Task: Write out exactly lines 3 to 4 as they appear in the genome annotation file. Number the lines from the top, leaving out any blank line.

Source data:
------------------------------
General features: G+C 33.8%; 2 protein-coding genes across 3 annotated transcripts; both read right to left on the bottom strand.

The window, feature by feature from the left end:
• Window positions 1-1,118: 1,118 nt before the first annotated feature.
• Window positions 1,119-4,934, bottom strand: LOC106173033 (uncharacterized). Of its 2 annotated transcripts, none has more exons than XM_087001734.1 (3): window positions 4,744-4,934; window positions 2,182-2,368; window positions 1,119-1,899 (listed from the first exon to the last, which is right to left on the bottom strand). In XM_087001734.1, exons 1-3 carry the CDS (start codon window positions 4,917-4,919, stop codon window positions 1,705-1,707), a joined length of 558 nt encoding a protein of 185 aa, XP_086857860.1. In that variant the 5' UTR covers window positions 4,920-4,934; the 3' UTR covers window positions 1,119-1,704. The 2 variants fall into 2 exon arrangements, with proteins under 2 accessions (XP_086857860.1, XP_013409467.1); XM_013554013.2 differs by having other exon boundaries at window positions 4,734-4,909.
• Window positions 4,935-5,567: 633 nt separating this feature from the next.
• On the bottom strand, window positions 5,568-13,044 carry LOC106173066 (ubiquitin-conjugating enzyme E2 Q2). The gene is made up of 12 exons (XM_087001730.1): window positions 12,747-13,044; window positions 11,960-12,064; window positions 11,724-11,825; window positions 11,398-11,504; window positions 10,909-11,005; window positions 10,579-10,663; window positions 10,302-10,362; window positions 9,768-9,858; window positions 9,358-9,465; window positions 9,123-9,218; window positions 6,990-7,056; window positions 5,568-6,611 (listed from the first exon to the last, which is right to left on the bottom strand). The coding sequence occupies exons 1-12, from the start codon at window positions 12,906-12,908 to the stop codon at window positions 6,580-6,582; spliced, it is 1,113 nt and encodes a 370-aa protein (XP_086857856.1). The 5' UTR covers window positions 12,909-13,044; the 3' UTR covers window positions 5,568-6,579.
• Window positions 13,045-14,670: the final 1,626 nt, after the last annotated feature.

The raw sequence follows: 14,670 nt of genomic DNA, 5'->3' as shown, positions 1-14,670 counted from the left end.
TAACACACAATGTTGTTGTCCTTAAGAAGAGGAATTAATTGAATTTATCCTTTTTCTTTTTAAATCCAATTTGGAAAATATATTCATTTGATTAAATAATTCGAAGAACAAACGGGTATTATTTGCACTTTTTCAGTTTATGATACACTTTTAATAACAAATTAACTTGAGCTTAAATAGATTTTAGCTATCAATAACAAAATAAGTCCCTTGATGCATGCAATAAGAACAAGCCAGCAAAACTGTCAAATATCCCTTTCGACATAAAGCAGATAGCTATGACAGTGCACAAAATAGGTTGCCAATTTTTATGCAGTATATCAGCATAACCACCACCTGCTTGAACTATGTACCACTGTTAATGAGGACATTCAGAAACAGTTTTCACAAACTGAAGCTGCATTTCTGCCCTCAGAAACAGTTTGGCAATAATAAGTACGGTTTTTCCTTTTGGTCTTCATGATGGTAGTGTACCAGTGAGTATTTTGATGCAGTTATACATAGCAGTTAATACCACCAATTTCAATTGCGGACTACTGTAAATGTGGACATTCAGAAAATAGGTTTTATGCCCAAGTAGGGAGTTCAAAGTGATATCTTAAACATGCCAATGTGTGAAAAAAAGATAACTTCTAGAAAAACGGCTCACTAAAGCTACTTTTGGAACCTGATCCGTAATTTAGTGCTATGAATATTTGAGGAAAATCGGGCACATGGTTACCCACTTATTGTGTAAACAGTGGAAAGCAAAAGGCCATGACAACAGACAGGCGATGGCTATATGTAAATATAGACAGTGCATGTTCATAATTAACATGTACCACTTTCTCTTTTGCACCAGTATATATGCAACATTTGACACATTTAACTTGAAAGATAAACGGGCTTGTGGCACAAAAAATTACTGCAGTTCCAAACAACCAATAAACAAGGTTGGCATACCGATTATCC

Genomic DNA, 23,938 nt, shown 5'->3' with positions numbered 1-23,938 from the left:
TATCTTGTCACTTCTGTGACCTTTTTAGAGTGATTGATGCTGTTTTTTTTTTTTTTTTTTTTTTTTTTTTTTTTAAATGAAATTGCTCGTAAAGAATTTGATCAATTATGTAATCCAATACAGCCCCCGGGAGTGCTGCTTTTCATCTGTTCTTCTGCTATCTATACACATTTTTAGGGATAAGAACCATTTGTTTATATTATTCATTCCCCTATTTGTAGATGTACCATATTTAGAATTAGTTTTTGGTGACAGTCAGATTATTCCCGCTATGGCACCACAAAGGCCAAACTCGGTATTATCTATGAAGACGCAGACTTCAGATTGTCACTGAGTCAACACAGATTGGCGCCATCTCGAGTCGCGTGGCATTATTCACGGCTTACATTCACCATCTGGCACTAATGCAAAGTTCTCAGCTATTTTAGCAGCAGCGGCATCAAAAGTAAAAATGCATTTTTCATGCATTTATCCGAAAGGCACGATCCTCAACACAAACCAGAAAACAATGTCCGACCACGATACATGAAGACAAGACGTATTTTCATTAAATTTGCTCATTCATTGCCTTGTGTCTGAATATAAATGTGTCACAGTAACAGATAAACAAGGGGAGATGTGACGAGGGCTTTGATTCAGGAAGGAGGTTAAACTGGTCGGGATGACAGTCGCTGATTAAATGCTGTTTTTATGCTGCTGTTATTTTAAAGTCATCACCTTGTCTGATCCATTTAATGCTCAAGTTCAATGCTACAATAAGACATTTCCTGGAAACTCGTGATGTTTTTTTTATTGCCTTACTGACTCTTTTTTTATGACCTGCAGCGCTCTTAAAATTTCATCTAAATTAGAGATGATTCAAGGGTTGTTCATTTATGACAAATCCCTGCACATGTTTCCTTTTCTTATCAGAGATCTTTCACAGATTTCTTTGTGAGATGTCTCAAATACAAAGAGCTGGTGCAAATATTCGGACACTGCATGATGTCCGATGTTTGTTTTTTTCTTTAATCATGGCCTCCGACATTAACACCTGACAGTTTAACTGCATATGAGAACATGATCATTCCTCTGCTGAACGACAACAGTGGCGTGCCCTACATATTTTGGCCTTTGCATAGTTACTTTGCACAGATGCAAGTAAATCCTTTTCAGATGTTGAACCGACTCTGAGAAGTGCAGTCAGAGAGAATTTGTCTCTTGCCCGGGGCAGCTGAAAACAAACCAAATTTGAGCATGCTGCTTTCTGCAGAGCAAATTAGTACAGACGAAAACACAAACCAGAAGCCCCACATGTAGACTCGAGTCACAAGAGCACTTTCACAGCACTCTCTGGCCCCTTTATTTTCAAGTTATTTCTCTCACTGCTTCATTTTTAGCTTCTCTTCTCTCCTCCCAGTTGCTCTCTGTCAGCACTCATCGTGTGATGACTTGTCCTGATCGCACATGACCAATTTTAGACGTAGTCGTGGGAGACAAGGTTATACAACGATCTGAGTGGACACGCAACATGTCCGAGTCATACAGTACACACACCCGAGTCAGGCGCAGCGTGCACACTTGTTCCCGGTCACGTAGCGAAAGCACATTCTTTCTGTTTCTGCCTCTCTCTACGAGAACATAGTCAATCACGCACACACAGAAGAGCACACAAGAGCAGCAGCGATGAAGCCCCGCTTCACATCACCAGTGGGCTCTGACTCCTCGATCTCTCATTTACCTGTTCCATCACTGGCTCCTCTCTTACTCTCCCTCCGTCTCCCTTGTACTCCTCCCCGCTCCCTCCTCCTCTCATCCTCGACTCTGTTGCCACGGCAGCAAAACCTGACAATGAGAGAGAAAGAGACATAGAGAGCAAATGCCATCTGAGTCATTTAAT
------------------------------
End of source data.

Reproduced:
• Window positions 1-1,118: 1,118 nt before the first annotated feature.
• Window positions 1,119-4,934, bottom strand: LOC106173033 (uncharacterized). Of its 2 annotated transcripts, none has more exons than XM_087001734.1 (3): window positions 4,744-4,934; window positions 2,182-2,368; window positions 1,119-1,899 (listed from the first exon to the last, which is right to left on the bottom strand). In XM_087001734.1, exons 1-3 carry the CDS (start codon window positions 4,917-4,919, stop codon window positions 1,705-1,707), a joined length of 558 nt encoding a protein of 185 aa, XP_086857860.1. In that variant the 5' UTR covers window positions 4,920-4,934; the 3' UTR covers window positions 1,119-1,704. The 2 variants fall into 2 exon arrangements, with proteins under 2 accessions (XP_086857860.1, XP_013409467.1); XM_013554013.2 differs by having other exon boundaries at window positions 4,734-4,909.